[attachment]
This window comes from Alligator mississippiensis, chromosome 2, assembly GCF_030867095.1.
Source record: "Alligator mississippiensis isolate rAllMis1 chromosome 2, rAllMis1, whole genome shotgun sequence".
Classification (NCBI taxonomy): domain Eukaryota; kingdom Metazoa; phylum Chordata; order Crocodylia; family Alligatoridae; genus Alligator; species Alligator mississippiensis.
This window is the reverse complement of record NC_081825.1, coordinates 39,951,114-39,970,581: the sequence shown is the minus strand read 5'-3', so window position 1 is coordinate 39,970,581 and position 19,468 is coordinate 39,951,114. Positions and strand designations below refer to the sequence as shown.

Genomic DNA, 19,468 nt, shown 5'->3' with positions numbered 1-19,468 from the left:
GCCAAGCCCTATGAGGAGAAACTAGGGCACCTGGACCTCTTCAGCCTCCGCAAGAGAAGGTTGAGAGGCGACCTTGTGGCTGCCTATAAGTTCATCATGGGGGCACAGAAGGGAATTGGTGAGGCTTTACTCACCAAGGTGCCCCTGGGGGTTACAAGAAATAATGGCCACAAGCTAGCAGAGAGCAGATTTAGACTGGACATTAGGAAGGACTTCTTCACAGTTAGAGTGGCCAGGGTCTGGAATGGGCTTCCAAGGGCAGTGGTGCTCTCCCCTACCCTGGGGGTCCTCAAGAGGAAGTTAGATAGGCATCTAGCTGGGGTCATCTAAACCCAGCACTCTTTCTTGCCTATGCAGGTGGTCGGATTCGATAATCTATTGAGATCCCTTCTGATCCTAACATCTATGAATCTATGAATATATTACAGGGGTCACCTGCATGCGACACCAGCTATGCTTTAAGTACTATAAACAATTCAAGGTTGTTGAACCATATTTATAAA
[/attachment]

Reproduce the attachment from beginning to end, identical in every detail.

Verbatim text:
This window comes from Alligator mississippiensis, chromosome 2, assembly GCF_030867095.1.
Source record: "Alligator mississippiensis isolate rAllMis1 chromosome 2, rAllMis1, whole genome shotgun sequence".
Classification (NCBI taxonomy): domain Eukaryota; kingdom Metazoa; phylum Chordata; order Crocodylia; family Alligatoridae; genus Alligator; species Alligator mississippiensis.
This window is the reverse complement of record NC_081825.1, coordinates 39,951,114-39,970,581: the sequence shown is the minus strand read 5'-3', so window position 1 is coordinate 39,970,581 and position 19,468 is coordinate 39,951,114. Positions and strand designations below refer to the sequence as shown.

Genomic DNA, 19,468 nt, shown 5'->3' with positions numbered 1-19,468 from the left:
GCCAAGCCCTATGAGGAGAAACTAGGGCACCTGGACCTCTTCAGCCTCCGCAAGAGAAGGTTGAGAGGCGACCTTGTGGCTGCCTATAAGTTCATCATGGGGGCACAGAAGGGAATTGGTGAGGCTTTACTCACCAAGGTGCCCCTGGGGGTTACAAGAAATAATGGCCACAAGCTAGCAGAGAGCAGATTTAGACTGGACATTAGGAAGGACTTCTTCACAGTTAGAGTGGCCAGGGTCTGGAATGGGCTTCCAAGGGCAGTGGTGCTCTCCCCTACCCTGGGGGTCCTCAAGAGGAAGTTAGATAGGCATCTAGCTGGGGTCATCTAAACCCAGCACTCTTTCTTGCCTATGCAGGTGGTCGGATTCGATAATCTATTGAGATCCCTTCTGATCCTAACATCTATGAATCTATGAATATATTACAGGGGTCACCTGCATGCGACACCAGCTATGCTTTAAGTACTATAAACAATTCAAGGTTGTTGAACCATATTTATAAA